4. Oracle bought MySQL but this did not work out too well. A central problem was that MySQL is a free competitor to Oracle's main product (simplifying things a lot!!)
    5. Oracle bought Sun, thus acquiring Java and OpenOffice. They were not the reason for the buyout.
    6. loss?

    That is simply general knowledge and does not adequately explain the background to this confrontation.

  • by Kjella ( 173770 ) on Sunday October 17, 2010 @04:53AM (#33922708) Homepage

    The board seems to be composed of Oracle Employees, and 3 independents (possibly more who were not present?)

    No, there are just three independents on the council. Without those three it's 100% run by Oracle, and while they may find bodies to fill the seats nobody will think they have any real influence over Oracle. In practice it's the community council that is being dissolved, at least the "community" part of it.

  • by jonbryce ( 703250 ) on Sunday October 17, 2010 @05:45AM (#33922818) Homepage

    Sun bought MySQL. Oracle bought Sun and MySQL came along with it.
    Anyway, Oracle DB and MySQL are not really competitors. Oracle would be overkill for a typical MySQL project, and MySQL wouldn't be up to the task of replacing a typical Oracle installation.

  • Re:I'm shocked. (Score:5, Informative)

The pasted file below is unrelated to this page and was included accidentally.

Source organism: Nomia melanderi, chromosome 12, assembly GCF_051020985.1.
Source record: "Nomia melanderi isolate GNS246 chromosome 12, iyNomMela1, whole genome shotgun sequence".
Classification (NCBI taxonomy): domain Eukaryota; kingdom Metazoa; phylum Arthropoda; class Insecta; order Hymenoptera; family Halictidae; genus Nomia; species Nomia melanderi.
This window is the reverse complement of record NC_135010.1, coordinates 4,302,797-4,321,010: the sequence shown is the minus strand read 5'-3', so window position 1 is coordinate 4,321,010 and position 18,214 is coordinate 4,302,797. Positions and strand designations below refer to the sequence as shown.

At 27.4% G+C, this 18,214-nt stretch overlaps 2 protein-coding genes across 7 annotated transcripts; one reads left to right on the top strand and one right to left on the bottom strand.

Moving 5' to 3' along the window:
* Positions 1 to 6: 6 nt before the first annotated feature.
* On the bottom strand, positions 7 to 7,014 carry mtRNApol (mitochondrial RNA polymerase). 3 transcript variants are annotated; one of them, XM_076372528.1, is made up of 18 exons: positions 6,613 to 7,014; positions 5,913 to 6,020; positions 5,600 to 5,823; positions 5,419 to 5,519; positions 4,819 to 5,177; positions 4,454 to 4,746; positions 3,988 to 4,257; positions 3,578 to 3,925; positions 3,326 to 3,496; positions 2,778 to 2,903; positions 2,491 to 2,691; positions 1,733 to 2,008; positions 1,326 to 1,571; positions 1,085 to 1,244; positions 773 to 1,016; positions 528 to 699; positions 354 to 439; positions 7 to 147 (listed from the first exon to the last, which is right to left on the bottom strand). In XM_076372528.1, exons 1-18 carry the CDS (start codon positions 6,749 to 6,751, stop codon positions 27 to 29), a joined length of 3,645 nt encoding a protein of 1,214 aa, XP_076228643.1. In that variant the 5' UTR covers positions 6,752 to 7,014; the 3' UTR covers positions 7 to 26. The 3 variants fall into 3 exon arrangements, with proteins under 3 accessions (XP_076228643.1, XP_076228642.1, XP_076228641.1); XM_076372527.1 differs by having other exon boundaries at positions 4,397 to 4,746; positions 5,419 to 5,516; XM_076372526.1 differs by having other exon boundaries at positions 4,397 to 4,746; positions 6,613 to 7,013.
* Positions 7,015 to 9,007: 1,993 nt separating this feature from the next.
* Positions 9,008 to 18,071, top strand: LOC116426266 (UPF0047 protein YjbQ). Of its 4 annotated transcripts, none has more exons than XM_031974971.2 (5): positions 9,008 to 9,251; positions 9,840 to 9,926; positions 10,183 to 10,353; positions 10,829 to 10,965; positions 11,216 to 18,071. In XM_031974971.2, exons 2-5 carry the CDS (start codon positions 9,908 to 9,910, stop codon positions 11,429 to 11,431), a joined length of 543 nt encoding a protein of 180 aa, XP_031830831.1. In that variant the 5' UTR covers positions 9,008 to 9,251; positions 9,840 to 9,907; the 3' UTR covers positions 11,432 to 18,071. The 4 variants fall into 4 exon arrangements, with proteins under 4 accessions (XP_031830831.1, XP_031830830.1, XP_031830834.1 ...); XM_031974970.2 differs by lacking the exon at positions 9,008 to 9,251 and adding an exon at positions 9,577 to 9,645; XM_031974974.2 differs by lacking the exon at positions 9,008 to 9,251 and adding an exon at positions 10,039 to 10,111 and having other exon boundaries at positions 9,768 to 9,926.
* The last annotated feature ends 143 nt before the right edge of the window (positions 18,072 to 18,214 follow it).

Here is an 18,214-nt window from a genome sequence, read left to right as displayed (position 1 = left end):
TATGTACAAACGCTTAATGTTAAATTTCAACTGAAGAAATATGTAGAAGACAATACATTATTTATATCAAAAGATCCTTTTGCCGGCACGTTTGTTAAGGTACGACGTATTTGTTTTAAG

by TheRaven64 ( 641858 ) on Sunday October 17, 2010 @06:15AM (#33922892) Journal

    Suppose you spend over 10 years on making an awesome program

    Who exactly are you claiming did this? The people who originally created StarOffice, which became OpenOffice, worked for Star Division, a company that was bought by Sun. Since then, the contributions were roughly 80% Sun employees, 15% Novell, 5% everyone else. OpenOffice has been open source for less than ten years, so the only people who can claim to have spent 10 years working on it have been paid to do so by Star Division, Sun, and Oracle.

  • by drinkypoo ( 153816 ) <> on Sunday October 17, 2010 @07:07AM (#33923048) Homepage Journal

    I would assume that Novell will merge oo-go into libreoffice and add their support to libreoffice.

    Go-OO code being rolled in was part of the initial annoucement of the fork.

  • by Xtifr ( 1323 ) on Sunday October 17, 2010 @07:48AM (#33923154) Homepage

    Call me crazy but I can see the conflict of interest.